This is almost the whole article's text, but it's too good not to share:
Here we find the old man robbed of his schtick by the punishing cold, the usual cartoonishness of his persona replaced by the pained look that you find on the face of every old man who has been forced to leave Florida. This is the first time we've ever seen the real Dickie V.
Great quote from Reddit:
It must be hard taking your car to 100 mechanics before you get to one that tells you your brakes are working just fine. It must be hard going to 100 doctors before you find the one that tells you your cholesterol level is healthy.
A quote by Krusty the Clown from the Simpsons episode, "Bart the Fink":
There's no silver lining here. I was a big cheese! A huge cheese! But now, look at me. I gotta ride the bus like a schnook! I gotta live in an apartment like an idiot! I gotta wait in line with nobodies to buy groceries from a failure!
First, some important distinctions between dressing and stuffing at Thanksgiving:
I personally believe that the continued ingestion of stuffing can lead to behavioral changes like the inability to recognize the downbeat or the desire to masturbate publicly. I’m just saying, I’ve eaten dressing all my life and have never once felt the desire to masturbate in a room with more than one person. Harvey Weinstein, Louis C.K. and Mark Halperin ate stuffing all their lives, and look what happened.
Second, as someone who never understood why parents would give a fictional fat white dude for the presents they bought with their hard earned money, I entirely agree with this statement:
This is why black parents always end the charade and let their children know that, like Chicago’s “gang thugs,” All Lives Matter and trickle-down economics, Santa is a figment of the white imagination.
Third, an important point about how to really seek truth:
Without this fastidiousness about truth, you can't be truly independent-minded. It's not enough just to have resistance to being told what to think. Those kind of people reject conventional ideas only to replace them with the most random conspiracy theories. And since these conspiracy theories have often been manufactured to capture them, they end up being less independent-minded than ordinary people, because they're subject to a much more exacting master than mere convention.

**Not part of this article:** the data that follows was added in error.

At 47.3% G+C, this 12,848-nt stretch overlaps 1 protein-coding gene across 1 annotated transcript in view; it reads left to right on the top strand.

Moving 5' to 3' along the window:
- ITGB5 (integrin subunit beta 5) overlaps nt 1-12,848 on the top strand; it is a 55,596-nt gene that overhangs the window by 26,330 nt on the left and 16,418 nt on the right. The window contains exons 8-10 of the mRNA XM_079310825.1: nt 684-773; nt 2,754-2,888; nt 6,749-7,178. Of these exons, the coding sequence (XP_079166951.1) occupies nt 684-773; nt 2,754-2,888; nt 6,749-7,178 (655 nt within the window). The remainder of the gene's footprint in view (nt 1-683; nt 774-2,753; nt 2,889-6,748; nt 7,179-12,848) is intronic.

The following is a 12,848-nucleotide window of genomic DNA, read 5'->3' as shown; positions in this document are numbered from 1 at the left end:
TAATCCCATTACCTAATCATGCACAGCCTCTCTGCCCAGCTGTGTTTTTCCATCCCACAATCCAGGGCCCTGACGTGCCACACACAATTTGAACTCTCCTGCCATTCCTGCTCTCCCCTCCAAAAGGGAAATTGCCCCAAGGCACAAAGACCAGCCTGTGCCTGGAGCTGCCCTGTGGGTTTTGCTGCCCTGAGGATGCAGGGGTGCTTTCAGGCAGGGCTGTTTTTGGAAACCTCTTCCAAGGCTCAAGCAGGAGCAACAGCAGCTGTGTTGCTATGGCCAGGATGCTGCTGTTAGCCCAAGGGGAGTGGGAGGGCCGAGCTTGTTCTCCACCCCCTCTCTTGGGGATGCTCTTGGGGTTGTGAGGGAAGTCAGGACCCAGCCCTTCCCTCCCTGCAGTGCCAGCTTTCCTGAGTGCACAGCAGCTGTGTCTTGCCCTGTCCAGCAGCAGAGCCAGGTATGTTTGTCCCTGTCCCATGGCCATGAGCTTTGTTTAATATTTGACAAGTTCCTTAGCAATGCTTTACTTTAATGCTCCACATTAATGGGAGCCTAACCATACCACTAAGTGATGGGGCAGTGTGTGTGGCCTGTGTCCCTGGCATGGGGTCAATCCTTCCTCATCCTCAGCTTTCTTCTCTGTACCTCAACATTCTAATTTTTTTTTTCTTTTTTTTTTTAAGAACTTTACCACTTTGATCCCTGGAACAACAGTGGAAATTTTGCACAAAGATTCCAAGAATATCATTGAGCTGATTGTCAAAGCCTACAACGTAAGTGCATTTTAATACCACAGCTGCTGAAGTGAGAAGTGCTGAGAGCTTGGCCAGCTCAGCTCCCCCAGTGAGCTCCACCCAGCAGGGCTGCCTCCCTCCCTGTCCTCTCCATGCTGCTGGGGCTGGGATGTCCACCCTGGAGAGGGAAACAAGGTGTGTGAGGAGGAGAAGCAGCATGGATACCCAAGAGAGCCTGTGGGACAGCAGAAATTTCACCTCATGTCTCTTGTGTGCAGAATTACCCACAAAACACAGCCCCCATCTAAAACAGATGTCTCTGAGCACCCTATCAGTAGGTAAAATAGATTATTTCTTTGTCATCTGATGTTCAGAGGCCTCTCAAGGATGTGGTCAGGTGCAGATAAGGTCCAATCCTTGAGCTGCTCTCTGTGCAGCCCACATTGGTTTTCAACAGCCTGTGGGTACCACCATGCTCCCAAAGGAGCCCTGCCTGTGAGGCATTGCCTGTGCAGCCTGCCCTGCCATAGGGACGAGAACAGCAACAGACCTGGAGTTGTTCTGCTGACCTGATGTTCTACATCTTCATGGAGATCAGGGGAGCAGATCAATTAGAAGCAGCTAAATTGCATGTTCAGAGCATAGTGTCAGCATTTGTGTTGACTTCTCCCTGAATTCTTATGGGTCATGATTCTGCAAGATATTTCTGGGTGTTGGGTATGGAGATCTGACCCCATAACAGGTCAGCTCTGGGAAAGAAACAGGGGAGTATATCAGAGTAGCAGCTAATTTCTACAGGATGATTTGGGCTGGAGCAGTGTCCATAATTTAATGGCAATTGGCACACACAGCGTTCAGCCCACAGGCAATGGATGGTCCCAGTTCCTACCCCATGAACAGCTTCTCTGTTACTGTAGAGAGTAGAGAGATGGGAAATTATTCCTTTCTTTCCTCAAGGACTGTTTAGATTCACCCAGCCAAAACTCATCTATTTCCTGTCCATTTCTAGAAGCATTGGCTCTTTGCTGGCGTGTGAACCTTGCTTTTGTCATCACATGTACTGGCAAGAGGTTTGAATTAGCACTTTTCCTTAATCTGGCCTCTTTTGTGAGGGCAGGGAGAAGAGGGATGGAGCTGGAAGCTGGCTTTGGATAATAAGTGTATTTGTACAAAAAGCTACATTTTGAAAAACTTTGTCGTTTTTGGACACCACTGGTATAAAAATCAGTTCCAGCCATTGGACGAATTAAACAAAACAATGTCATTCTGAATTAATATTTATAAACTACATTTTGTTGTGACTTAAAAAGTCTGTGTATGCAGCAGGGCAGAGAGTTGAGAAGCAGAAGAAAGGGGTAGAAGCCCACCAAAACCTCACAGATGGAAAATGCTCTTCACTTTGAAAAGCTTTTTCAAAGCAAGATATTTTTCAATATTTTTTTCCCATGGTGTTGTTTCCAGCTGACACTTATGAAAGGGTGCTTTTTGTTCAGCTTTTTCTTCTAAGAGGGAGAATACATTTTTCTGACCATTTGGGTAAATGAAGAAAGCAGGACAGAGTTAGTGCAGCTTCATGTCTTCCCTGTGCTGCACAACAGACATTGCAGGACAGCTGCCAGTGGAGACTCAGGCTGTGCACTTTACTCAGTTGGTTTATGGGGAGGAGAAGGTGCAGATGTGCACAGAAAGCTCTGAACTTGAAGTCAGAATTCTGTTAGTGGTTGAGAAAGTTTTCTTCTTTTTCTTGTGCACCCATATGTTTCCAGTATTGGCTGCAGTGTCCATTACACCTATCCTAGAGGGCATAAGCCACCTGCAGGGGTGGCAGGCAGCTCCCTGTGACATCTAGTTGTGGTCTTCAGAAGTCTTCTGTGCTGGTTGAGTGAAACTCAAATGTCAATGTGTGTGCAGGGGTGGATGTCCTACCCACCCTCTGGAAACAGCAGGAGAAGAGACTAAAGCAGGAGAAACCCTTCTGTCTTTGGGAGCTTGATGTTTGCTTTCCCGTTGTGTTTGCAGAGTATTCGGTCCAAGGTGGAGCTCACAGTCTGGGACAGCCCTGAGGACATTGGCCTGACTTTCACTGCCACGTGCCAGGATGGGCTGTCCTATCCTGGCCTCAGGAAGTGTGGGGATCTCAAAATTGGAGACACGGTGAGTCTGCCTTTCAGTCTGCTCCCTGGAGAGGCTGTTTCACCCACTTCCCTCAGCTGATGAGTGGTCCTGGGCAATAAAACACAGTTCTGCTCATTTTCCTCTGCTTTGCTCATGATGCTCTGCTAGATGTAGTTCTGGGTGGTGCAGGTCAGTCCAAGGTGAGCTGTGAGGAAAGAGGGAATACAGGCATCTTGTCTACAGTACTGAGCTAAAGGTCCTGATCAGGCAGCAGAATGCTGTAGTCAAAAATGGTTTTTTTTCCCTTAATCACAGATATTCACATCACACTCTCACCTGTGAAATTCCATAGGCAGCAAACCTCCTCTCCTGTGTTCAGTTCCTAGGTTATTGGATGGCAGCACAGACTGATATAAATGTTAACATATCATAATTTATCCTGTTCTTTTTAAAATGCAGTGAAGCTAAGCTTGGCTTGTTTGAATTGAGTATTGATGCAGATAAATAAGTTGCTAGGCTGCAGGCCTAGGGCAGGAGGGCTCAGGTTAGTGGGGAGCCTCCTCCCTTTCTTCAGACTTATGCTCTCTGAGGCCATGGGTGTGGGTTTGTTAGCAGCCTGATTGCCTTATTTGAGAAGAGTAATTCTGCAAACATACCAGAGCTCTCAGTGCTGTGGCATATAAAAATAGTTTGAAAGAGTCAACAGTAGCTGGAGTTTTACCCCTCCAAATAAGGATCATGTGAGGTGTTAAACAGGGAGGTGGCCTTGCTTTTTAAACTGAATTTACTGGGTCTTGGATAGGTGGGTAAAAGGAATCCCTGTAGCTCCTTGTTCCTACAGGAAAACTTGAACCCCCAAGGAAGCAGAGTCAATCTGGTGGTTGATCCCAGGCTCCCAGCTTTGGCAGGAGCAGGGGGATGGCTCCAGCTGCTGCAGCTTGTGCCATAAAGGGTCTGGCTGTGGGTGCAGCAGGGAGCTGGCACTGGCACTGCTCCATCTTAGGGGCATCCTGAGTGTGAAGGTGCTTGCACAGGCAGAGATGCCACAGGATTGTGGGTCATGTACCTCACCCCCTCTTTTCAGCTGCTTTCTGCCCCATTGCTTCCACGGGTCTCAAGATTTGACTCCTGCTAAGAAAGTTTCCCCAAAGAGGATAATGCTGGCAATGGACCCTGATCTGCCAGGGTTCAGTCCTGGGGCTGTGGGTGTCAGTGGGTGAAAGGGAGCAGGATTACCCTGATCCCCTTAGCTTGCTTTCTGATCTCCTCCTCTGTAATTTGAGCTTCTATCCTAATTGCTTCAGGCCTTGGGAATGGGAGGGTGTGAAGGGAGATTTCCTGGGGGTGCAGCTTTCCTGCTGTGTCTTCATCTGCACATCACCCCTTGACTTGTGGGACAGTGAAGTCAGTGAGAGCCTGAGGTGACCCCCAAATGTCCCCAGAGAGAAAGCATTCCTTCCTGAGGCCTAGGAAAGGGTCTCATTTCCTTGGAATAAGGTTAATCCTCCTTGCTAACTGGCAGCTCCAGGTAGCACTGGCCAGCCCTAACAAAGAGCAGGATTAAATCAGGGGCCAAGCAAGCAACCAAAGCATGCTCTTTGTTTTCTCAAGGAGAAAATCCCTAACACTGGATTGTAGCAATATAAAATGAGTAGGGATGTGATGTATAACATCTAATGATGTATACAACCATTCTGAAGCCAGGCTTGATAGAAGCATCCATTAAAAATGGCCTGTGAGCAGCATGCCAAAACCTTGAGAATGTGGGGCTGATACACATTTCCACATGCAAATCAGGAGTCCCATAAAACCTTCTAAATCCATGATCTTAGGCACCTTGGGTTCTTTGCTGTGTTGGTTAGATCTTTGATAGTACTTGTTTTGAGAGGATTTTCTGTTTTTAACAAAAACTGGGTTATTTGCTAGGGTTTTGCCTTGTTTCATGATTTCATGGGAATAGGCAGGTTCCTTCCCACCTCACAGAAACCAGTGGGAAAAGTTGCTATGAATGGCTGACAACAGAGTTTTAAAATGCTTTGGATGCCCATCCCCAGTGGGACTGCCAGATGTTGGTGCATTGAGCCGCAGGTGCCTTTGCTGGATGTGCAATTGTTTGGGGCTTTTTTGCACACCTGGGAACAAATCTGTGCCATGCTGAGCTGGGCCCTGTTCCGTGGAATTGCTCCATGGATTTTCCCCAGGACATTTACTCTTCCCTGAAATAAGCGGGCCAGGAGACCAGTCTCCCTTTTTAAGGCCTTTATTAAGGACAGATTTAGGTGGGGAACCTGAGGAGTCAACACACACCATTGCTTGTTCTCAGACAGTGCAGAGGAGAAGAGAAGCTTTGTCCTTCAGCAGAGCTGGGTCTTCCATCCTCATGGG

This Reddit post about Adolf Eichmann has some very deep insights about why people choose to believe in things like conspiracy theories:
In a search for some higher meaning, he gave himself to a cause so completely that he was unable to think outside of it's cliche's, standard lines... or from the point of view of other people. By adopting a cause Eichmann created a intellectual fence around himself and relieved himself of having to think critically or examine his convictions.
There is pleasure in understanding the world around us and meaning in the unending work of developing and refining a coherent world view. Adopting an ideology, short circuits that effort, providing pleasure and meaning with an unwarranted (and unquestioned) degree of certainty. Consequently, fully adopting an ideology, whether it's Nazism or Feminism, is fundamentally not a benign act. People do this on a regular basis: unquestioned, mild, allegiance to their church, to their political party, to traditional values, to their social causes, etc. This is the essence of "the banality of evil" that Arendt talks about. There is a strong intellectual resemblance between the unquestioned beliefs and unexamined assumptions that allow a man to ship millions of people to extermination camps, and the unquestioned assumptions and beliefs that we all operate on, on a daily basis. Psychopathic cruelty and blood-thirst are not required.
A classic line from The Simpsons:
“There’s no need to murmur, ma’am. Here at Itchy and Scratchy Land we’re just as concerned about violence as you are. That’s why we’re always careful to show the consequences of deadly mayhem, so that we may educate as well as horrify.”
Samantha Bee is one of the funniest people out there today. You may not agree with her political views, but her book is filled with some great lines:
Who among us didn’t enjoy unwinding with liquor and smokes in the company of unsupervised children?
They were about to explain the fundamentals of lesbian sex to two impressionable nine-year-olds, and they had to do it in such a way that minimal information would be supplied but no further questions would arise.
Hitting puberty excavated a wellspring of evil energy in me that led me to the discovery that my parents were vulnerable and had made mistakes that could be exploited in an interesting way.
Sadness wafted everywhere you turned.
The fastidious gay man I worked with went limp with “the vapors.” When he recovered his senses, his disgust was electrifying.